I was preparing for a trip to the Eastern European city where my parents had lived as children. I had never been there. I googled the name of the city, and was quickly led to a story that was surprising and chilling: A high school student there had modified a TV remote control so that it could control the city’s tram system–thus converting the urban railways into his own giant model train set. While switching tracks using his infrared gadget, this kid caused trams to derail. Twelve people were injured in one derailment.1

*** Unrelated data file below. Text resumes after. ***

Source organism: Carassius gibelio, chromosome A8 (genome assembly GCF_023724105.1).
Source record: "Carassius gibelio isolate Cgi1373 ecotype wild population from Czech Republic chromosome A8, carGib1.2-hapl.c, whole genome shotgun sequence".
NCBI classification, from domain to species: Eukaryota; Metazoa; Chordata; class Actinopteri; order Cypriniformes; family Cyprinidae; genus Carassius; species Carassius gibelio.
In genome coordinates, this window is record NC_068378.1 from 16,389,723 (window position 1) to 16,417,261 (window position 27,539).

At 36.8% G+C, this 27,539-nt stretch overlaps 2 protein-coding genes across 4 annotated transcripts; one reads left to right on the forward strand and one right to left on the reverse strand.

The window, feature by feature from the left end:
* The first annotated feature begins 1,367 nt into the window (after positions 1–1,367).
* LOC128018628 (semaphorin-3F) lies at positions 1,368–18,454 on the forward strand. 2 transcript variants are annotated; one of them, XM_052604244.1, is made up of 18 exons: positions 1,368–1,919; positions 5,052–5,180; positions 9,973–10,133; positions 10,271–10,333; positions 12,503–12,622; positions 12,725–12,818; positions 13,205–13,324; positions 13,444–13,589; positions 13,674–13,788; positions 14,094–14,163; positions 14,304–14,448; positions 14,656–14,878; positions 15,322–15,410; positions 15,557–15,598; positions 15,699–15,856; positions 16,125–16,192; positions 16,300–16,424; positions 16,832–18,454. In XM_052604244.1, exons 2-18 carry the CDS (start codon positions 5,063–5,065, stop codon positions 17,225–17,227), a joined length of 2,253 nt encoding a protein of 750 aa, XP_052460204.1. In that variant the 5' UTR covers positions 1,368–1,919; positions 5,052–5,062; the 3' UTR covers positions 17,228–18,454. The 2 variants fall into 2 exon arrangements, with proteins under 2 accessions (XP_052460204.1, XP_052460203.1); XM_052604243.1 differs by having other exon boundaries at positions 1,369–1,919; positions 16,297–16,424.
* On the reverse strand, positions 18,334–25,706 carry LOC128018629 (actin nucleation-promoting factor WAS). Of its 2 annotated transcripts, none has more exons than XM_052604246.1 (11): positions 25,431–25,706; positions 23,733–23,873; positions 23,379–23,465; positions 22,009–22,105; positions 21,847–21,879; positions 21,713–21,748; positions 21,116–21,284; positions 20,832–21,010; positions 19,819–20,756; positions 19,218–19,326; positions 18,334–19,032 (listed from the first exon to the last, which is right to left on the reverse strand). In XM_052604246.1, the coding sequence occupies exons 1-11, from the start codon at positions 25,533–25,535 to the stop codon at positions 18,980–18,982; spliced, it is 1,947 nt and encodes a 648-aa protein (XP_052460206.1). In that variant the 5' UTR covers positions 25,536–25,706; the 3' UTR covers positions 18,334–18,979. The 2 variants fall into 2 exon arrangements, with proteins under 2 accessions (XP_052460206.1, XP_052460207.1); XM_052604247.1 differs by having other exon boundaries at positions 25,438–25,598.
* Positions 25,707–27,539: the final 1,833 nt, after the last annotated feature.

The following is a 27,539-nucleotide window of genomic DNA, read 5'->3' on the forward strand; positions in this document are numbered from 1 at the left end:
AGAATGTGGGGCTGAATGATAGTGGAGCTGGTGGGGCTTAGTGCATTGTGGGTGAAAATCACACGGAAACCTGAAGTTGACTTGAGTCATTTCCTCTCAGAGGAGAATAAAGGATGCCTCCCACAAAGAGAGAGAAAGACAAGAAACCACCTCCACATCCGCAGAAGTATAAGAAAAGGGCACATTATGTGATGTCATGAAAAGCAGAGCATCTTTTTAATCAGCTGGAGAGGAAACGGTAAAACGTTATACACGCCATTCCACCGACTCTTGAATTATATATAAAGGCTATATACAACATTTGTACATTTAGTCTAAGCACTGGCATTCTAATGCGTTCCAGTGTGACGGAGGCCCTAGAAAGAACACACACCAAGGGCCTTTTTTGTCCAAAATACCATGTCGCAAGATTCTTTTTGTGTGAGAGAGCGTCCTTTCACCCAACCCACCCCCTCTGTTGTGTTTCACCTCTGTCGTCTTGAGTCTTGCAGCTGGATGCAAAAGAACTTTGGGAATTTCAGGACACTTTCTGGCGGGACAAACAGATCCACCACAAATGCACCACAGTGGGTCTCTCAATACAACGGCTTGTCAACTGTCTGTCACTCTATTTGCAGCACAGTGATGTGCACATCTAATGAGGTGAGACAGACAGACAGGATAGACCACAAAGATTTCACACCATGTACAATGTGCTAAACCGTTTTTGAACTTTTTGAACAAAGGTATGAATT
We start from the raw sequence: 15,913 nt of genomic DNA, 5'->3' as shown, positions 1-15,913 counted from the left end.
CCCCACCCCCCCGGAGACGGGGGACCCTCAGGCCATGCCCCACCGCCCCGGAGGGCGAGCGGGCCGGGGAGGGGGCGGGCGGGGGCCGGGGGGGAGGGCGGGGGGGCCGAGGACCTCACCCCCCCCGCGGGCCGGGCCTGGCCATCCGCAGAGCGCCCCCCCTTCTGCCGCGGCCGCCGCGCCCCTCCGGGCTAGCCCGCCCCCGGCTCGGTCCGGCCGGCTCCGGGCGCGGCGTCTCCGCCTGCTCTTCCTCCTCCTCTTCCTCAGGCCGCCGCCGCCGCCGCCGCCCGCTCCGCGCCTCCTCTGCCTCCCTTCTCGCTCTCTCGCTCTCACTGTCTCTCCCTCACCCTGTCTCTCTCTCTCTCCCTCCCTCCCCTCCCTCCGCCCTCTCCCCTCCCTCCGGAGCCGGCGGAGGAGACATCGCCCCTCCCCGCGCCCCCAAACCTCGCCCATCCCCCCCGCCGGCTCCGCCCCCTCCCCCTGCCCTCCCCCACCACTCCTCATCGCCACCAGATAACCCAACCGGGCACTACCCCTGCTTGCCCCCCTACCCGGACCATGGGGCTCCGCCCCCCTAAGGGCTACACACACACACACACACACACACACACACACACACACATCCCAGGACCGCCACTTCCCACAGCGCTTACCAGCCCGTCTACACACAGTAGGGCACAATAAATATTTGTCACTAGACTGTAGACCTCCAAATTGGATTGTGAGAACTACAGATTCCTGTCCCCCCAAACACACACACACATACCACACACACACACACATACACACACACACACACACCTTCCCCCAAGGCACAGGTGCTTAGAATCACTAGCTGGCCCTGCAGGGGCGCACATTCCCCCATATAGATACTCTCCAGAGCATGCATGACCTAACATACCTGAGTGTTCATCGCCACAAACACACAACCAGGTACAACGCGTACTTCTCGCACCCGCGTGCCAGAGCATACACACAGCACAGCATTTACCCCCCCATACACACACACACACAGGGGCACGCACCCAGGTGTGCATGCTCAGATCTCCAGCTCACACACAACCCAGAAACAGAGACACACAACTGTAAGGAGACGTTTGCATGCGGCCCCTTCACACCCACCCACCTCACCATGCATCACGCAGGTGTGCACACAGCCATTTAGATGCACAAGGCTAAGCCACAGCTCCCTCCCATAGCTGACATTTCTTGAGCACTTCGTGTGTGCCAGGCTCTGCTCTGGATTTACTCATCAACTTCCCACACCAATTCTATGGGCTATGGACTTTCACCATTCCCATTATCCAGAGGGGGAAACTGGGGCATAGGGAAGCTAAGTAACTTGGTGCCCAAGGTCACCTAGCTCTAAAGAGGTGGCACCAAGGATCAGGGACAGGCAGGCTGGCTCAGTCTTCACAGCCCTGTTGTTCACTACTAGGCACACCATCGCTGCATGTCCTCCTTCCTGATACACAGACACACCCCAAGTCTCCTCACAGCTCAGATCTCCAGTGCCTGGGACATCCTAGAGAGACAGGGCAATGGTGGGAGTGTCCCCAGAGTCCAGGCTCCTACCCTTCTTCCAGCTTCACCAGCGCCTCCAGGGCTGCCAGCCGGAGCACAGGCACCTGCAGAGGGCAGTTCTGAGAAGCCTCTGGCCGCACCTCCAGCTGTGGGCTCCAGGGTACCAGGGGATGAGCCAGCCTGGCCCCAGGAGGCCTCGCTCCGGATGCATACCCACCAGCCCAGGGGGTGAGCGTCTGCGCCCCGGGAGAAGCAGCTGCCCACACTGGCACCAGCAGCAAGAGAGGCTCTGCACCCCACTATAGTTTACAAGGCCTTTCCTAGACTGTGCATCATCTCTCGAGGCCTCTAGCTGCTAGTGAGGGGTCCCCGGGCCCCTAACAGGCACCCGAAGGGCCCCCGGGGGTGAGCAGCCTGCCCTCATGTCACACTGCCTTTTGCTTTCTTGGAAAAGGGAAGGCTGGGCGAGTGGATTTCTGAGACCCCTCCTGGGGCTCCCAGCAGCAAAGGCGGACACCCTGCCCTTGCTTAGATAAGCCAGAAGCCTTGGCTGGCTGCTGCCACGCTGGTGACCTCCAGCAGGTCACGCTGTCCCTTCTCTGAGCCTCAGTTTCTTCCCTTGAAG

Recently, new terms like Stuxnet and Duqu have entered our lexicon. Embedded systems including those that do supervisory control and data acquisition (SCADA) are under relentless security attacks.
Many embedded software developers feel that embedded systems security should be handled at the systems-engineering level or by the hardware that surrounds their software. And indeed many things can be done at those levels, including:
• Secure network communication protocols.
• Data encryption.
• Authentication of data sources.
• Hardware-assisted control-flow monitoring.